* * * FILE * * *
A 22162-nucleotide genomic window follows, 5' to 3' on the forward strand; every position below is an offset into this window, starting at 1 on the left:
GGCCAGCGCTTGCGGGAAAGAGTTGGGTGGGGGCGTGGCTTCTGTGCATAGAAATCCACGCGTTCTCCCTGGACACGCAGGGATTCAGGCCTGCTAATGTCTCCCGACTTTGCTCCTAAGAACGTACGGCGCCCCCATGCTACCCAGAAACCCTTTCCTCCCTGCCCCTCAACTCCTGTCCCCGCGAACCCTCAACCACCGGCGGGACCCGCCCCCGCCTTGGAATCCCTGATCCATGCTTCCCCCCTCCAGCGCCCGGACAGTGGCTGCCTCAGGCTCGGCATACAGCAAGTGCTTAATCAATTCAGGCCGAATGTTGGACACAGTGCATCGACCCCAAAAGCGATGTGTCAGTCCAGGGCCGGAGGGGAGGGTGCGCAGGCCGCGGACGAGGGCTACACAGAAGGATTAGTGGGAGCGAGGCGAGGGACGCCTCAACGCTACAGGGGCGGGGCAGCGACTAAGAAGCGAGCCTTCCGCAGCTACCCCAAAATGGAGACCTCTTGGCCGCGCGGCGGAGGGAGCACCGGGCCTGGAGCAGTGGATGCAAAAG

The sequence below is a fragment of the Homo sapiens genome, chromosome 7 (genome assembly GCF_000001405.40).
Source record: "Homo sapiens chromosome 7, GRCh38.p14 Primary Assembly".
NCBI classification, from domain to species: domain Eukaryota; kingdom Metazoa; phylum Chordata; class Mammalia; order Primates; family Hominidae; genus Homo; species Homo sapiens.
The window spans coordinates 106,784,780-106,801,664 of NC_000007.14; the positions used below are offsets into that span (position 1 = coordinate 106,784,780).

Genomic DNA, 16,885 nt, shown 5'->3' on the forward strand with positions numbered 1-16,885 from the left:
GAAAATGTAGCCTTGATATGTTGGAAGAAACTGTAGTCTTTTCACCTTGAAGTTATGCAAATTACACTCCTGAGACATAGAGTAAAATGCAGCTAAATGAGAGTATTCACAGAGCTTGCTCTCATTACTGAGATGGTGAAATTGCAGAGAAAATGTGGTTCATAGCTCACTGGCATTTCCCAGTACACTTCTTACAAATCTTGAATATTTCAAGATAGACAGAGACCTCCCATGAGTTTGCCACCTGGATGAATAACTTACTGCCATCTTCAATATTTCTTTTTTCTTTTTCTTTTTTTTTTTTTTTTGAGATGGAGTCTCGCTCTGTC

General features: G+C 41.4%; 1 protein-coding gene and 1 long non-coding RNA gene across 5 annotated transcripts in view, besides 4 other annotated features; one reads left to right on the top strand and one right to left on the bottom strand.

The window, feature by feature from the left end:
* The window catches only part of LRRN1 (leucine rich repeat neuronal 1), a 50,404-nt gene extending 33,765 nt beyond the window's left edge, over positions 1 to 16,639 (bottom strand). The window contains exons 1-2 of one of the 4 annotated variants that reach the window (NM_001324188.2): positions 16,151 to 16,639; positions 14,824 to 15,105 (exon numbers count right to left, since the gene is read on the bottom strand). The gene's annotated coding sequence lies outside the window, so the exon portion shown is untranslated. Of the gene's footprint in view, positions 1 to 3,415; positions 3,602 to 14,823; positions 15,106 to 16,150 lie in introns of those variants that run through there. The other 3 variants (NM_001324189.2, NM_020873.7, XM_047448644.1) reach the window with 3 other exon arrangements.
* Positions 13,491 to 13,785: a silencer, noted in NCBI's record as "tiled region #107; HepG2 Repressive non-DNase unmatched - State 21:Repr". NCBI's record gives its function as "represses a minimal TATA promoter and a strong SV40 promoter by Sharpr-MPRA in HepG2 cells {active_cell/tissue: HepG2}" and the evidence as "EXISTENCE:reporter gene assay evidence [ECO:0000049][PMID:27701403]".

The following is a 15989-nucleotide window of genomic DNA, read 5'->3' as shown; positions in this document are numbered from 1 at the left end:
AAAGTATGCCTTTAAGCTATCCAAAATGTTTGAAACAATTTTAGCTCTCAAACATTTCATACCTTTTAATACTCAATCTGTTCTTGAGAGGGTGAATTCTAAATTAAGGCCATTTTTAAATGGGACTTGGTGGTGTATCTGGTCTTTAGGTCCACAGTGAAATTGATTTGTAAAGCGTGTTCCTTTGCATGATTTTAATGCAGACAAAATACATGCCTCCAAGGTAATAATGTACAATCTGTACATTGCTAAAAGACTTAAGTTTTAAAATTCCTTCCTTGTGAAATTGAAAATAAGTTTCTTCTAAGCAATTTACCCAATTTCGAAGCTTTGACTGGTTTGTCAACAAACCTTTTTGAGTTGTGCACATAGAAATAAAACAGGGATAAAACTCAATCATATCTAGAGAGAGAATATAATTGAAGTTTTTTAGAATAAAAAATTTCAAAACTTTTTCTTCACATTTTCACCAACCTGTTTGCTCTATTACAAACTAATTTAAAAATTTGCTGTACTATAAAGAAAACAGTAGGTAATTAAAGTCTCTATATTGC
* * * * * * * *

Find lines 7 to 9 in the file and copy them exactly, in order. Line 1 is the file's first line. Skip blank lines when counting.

Genomic DNA, 16,885 nt, shown 5'->3' on the forward strand with positions numbered 1-16,885 from the left:
GAAAATGTAGCCTTGATATGTTGGAAGAAACTGTAGTCTTTTCACCTTGAAGTTATGCAAATTACACTCCTGAGACATAGAGTAAAATGCAGCTAAATGAGAGTATTCACAGAGCTTGCTCTCATTACTGAGATGGTGAAATTGCAGAGAAAATGTGGTTCATAGCTCACTGGCATTTCCCAGTACACTTCTTACAAATCTTGAATATTTCAAGATAGACAGAGACCTCCCATGAGTTTGCCACCTGGATGAATAACTTACTGCCATCTTCAATATTTCTTTTTTCTTTTTCTTTTTTTTTTTTTTTTGAGATGGAGTCTCGCTCTGTC

General features: G+C 41.4%; 1 protein-coding gene and 1 long non-coding RNA gene across 5 annotated transcripts in view, besides 4 other annotated features; one reads left to right on the top strand and one right to left on the bottom strand.